I hit a point by November 23, where I knew I wouldn’t complete the challenge this year. This was my first attempt, and I could blame it on that, but I don’t. I could blame it on increased doctor visits and other changes in my personal life, but I won’t. In the end, the reason why I reached a point where the thought of writing gave me headaches was because I didn’t execute my plan well enough.
Let’s start with some positive notes. NaNoWriMo has a good premise behind it, with a substantial challenge. The idea behind the challenge is to get writers to write every day. You can read or listen to advise from all writers, and they tell us to write every day. It makes sense because writing is as perishable of skill as any out there. Writing can wear you out just as much as a workout. While the exercise wears on your body, writing wears on your mind. You have to pace it and not kill yourself during the process. So NaNoWriMo challenges you to start November 1 and write about 1600 words a day. For some writers, that’s a beast of a number, and others see it as a cakewalk. The website breaks it down even more to two 30-minute sessions at 800 words each. Once again, the achievability on this is just like the overall word count. If you have the story well set in your mind, then you can achieve it effortlessly, most of the time. If you’re going in blind and trusting the story to guide you, then you may struggle a little more. As always, these statements aren’t right for everyone, but I think the majority of writers can relate to this.
I started with 2000 words a day, two one hour sessions at about 1000 words each. I did well for the first six days, though I didn’t hit 2000 every day I still hit the minimums. Then I started to slack on my discipline. I give some things in my life more priority than others, but I also let myself off easy one night. I was just “too tired” to write and “couldn’t focus,” so I didn’t write that day. Then I had some more rough days, and I told myself it was okay. Then the new pokemon game came out, and I told myself that I needed a mental break. Before I realized it, I was almost 10000 words behind. So I beasted out 4000 words in one day, and then none the next day. Then I tried to get 4000 words again, but only got 3000. At the end of the third week, my brain felt fried. I was still 15,000 words away from my goal, and I didn’t want to write at all. As I said earlier, I would open my laptop and then start to get a headache. Writing this article on November 26, 2019, is the first thing I’ve written since last week.
So what happened?
I started this challenge excited and full of enthusiasm. I created a graphic to share word counts each day, and the first/last line of what I wrote for that day. A few people liked and commented on the posts. That was okay, though. I just wanted to share what I was doing with my time. One thing that has always bothered me about writing compared to the other arts is you can’t show the progress outside of word counts. So this was my way to give people something, but not enough of the story that they wouldn’t read it later. I kept my spirits high and pushed through seven straight days of writing. Then life struck.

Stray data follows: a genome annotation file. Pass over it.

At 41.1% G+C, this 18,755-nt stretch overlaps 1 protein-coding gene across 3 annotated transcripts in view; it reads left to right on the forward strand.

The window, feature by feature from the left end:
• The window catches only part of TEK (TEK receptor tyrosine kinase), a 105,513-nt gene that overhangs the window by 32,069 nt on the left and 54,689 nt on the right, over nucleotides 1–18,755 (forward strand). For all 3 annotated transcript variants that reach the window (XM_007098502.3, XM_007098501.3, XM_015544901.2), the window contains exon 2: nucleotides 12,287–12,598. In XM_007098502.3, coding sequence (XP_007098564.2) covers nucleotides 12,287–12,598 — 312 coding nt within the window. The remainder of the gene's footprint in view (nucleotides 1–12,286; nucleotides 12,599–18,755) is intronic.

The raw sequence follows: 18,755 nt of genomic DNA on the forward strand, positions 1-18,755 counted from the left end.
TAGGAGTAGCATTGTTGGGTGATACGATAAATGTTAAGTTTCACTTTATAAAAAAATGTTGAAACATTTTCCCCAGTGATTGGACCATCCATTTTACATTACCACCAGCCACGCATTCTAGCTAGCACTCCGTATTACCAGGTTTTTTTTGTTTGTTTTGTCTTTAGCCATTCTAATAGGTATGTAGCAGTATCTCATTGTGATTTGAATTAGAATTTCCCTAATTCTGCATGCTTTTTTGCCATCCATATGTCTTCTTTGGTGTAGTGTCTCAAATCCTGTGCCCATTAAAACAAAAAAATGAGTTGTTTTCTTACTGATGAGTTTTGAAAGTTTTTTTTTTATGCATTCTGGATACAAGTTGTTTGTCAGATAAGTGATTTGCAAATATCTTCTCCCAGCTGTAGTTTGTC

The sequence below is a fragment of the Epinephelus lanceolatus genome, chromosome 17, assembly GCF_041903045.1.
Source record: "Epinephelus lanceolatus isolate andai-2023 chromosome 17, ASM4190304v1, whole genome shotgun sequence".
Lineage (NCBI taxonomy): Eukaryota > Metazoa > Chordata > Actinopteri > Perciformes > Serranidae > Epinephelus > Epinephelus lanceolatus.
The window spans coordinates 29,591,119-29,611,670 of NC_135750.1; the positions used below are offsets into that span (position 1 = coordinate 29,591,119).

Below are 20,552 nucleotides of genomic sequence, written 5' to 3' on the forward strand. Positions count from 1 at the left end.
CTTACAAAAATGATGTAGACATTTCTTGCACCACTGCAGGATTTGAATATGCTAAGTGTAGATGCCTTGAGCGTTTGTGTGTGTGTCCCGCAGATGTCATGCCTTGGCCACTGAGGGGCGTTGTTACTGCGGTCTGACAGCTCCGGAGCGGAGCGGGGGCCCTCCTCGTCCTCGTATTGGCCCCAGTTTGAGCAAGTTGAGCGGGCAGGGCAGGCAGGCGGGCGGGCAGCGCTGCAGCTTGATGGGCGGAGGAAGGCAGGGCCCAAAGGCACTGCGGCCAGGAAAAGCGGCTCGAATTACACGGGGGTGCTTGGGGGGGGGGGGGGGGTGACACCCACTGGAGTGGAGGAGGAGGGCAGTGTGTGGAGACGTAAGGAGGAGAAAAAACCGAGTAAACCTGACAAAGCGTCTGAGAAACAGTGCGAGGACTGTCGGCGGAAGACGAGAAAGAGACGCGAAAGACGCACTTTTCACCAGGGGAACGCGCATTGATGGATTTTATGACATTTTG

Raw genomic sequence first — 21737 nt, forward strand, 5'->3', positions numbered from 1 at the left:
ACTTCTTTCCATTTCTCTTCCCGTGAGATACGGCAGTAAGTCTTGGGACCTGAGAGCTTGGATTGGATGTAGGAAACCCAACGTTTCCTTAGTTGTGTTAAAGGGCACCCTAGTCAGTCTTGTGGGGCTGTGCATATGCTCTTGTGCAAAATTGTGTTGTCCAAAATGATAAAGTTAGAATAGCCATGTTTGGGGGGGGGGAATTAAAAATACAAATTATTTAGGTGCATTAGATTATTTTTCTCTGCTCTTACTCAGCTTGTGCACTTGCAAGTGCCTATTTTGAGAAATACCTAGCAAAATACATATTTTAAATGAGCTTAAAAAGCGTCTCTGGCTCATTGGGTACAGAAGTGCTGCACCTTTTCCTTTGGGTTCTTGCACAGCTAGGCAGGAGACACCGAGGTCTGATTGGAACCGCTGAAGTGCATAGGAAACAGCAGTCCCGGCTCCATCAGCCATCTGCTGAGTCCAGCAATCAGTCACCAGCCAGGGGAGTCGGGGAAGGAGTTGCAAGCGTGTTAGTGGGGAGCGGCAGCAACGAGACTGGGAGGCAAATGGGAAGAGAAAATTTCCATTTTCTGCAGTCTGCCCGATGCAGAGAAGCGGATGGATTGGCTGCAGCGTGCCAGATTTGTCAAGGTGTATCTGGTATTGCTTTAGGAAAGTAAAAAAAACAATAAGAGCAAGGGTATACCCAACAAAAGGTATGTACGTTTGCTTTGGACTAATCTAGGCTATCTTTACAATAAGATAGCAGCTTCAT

I had only been doing this for a week, and I didn’t discipline myself enough to keep up with the goal. The point of NaNoWriMo is to build that discipline. However, I allowed stress and sadness consume me. I chose not to continue. At times that I could have written, I decided to play pokemon, or cruise social media, or get lost in my graphic design projects. I kicked those to the curb, found some new self-motivation, and then pushed out those large chunks before I fell back into anything but writing.
So what do I recommend?
Have a plan, and then stick to the plan. I see that NaNoWriMo has a quality basis, and with proper implementation, it builds healthy writing habits for its participants. I would recommend staying off of social media in the sense that you don’t need to worry about what other people’s word count is. You worry about you, boo. The greatest competition should always be yourself.
So I plan to retake the challenge next year, but with a better plan. I still have a great start to the first draft at 34148 words. I can now continue at my own pace and not feel like I’m racing the clock. Whether you finished NaNoWriMo and received a winner’s certificate, or you want to curse the challenge for killing your writing drive. I hope my story helps or entertains in some form.
Stay fresh my Nugs.
An LGR post.
One thought on “Throw in the towel for NaNoWriMo 2019”
Thanks for sharing! I was wondering about how you did. Life happens. I appreciate you sharing your experience. You have A LOT going on in your life right now!! I hope next year you will be in a better place to “cakewalk” this challenge. I like that you are finding growth in every experience and sharing.